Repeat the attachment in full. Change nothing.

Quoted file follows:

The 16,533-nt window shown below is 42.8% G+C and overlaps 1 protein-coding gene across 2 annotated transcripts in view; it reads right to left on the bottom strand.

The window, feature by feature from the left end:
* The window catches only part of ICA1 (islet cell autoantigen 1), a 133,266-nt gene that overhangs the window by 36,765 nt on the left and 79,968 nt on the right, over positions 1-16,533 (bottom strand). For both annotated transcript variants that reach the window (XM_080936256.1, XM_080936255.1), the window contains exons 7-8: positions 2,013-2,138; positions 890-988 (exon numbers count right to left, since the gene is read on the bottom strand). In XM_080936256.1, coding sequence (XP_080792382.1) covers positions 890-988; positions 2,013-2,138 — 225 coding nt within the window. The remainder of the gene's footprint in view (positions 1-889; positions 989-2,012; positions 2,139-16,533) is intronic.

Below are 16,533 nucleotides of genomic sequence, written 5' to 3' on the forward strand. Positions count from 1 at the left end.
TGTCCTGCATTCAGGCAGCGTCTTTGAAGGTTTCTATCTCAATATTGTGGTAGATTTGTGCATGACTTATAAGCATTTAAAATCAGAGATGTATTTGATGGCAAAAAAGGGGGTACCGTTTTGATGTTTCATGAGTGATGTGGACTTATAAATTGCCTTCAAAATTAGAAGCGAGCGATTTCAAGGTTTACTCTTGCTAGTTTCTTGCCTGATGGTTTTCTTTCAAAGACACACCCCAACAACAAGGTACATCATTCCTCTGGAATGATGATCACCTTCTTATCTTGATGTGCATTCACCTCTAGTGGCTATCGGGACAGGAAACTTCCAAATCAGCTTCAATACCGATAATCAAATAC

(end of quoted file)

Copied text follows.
The 16,533-nt window shown below is 42.8% G+C and overlaps 1 protein-coding gene across 2 annotated transcripts in view; it reads right to left on the bottom strand.

The window, feature by feature from the left end:
* The window catches only part of ICA1 (islet cell autoantigen 1), a 133,266-nt gene that overhangs the window by 36,765 nt on the left and 79,968 nt on the right, over positions 1-16,533 (bottom strand). For both annotated transcript variants that reach the window (XM_080936256.1, XM_080936255.1), the window contains exons 7-8: positions 2,013-2,138; positions 890-988 (exon numbers count right to left, since the gene is read on the bottom strand). In XM_080936256.1, coding sequence (XP_080792382.1) covers positions 890-988; positions 2,013-2,138 — 225 coding nt within the window. The remainder of the gene's footprint in view (positions 1-889; positions 989-2,012; positions 2,139-16,533) is intronic.

Below are 16,533 nucleotides of genomic sequence, written 5' to 3' on the forward strand. Positions count from 1 at the left end.
TGTCCTGCATTCAGGCAGCGTCTTTGAAGGTTTCTATCTCAATATTGTGGTAGATTTGTGCATGACTTATAAGCATTTAAAATCAGAGATGTATTTGATGGCAAAAAAGGGGGTACCGTTTTGATGTTTCATGAGTGATGTGGACTTATAAATTGCCTTCAAAATTAGAAGCGAGCGATTTCAAGGTTTACTCTTGCTAGTTTCTTGCCTGATGGTTTTCTTTCAAAGACACACCCCAACAACAAGGTACATCATTCCTCTGGAATGATGATCACCTTCTTATCTTGATGTGCATTCACCTCTAGTGGCTATCGGGACAGGAAACTTCCAAATCAGCTTCAATACCGATAATCAAATAC